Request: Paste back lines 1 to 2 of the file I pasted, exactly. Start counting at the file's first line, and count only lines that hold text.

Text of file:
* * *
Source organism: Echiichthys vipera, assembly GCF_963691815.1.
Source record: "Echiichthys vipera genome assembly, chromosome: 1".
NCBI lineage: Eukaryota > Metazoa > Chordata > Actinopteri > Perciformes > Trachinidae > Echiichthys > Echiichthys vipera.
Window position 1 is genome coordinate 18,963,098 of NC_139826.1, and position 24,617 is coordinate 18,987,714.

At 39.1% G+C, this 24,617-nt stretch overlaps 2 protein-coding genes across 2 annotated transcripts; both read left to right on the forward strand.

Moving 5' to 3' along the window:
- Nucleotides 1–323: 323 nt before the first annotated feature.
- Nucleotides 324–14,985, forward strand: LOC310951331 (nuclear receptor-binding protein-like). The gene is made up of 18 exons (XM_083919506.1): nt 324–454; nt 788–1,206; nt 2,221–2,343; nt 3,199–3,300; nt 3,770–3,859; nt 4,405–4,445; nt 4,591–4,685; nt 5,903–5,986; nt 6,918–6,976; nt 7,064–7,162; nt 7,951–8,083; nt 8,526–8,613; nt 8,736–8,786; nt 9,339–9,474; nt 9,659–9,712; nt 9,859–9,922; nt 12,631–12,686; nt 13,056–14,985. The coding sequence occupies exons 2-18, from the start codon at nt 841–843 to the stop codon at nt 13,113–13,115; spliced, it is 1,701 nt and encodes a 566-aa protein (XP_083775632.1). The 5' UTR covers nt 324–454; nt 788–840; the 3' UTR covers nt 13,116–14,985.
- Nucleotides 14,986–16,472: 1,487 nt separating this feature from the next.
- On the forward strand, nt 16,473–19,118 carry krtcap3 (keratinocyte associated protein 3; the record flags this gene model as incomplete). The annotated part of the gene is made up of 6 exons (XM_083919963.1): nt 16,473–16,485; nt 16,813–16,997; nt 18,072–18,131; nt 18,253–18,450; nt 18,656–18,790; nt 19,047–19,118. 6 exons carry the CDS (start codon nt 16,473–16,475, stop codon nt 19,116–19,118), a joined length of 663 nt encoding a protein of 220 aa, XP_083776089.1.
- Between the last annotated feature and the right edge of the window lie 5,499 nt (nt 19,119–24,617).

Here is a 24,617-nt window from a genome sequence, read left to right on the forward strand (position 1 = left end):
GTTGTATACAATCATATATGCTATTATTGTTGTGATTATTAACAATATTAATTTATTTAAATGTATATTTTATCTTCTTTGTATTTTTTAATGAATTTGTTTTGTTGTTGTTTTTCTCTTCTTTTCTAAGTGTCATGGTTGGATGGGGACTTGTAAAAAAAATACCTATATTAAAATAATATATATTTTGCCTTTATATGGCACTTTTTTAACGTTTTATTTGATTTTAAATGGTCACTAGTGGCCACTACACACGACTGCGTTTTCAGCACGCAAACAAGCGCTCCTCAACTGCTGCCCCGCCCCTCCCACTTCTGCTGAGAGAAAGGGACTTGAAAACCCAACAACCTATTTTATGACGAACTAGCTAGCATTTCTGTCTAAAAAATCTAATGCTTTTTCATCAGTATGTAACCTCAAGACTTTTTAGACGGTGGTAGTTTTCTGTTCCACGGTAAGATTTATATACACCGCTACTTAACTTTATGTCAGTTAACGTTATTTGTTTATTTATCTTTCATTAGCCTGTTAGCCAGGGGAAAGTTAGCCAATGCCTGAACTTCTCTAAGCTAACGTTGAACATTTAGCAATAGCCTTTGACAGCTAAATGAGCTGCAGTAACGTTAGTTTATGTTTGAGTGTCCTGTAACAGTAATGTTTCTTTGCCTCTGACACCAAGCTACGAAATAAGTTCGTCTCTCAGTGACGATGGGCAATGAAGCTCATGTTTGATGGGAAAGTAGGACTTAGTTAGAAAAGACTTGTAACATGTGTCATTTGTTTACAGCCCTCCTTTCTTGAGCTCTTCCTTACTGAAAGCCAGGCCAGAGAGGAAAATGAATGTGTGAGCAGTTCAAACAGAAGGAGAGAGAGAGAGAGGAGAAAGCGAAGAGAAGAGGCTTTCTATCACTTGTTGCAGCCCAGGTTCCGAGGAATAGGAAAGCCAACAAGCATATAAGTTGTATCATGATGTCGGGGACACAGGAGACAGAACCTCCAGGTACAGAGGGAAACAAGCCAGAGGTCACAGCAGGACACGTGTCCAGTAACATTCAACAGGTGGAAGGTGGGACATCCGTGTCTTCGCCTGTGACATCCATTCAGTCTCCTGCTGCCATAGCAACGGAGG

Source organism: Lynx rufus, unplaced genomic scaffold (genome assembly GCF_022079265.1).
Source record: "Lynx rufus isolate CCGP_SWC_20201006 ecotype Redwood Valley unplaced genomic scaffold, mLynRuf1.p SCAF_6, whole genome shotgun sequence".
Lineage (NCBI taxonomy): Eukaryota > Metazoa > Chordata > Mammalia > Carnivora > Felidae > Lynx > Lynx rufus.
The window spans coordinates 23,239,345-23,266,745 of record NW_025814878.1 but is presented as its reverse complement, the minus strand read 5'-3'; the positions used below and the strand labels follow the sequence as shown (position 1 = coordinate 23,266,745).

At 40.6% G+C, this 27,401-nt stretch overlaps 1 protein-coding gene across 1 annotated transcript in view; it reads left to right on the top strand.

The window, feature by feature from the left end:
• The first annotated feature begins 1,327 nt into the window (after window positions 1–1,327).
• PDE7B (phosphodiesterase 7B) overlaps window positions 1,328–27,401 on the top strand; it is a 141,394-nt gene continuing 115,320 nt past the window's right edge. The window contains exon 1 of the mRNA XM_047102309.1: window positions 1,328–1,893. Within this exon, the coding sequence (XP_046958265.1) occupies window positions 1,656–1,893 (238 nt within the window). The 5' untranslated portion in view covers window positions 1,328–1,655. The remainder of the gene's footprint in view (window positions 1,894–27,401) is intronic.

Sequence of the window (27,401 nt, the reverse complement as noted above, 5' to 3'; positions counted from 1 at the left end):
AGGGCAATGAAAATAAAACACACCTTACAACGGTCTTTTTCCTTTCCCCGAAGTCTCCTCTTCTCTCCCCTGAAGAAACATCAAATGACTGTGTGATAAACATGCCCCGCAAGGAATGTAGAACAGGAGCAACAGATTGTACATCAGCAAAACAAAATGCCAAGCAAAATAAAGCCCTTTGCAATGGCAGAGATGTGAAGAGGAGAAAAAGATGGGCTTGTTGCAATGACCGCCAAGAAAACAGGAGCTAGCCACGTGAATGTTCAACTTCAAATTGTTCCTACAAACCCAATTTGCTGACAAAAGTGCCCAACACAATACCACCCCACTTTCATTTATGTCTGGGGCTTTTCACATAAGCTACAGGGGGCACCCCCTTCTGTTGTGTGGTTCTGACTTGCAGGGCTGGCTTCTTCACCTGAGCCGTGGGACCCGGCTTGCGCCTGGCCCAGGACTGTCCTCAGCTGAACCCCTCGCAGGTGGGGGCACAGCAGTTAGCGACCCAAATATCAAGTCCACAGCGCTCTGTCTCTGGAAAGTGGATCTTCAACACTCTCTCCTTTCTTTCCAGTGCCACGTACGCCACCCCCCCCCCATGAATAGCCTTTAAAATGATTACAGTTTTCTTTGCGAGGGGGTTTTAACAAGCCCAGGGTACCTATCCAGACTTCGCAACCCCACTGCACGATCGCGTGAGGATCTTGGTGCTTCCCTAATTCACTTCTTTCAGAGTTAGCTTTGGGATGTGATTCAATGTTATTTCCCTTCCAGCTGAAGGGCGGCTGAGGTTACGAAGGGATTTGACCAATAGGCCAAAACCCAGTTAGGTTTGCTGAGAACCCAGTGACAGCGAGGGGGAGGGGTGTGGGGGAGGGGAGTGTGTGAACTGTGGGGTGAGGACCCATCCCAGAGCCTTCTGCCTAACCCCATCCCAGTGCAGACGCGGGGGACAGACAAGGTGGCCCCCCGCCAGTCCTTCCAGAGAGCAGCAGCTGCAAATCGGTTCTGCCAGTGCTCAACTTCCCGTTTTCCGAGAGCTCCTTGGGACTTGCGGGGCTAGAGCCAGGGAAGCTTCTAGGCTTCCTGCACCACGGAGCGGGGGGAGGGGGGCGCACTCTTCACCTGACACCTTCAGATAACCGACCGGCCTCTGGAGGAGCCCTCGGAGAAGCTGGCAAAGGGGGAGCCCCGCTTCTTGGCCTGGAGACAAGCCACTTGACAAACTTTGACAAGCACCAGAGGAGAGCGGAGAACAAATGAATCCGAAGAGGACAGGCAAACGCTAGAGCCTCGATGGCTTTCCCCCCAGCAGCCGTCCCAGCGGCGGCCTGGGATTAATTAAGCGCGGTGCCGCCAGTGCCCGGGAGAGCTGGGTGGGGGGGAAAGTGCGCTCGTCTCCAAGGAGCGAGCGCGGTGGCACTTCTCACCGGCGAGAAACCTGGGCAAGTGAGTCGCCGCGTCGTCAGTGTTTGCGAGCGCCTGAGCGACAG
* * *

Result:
Source organism: Echiichthys vipera, assembly GCF_963691815.1.
Source record: "Echiichthys vipera genome assembly, chromosome: 1".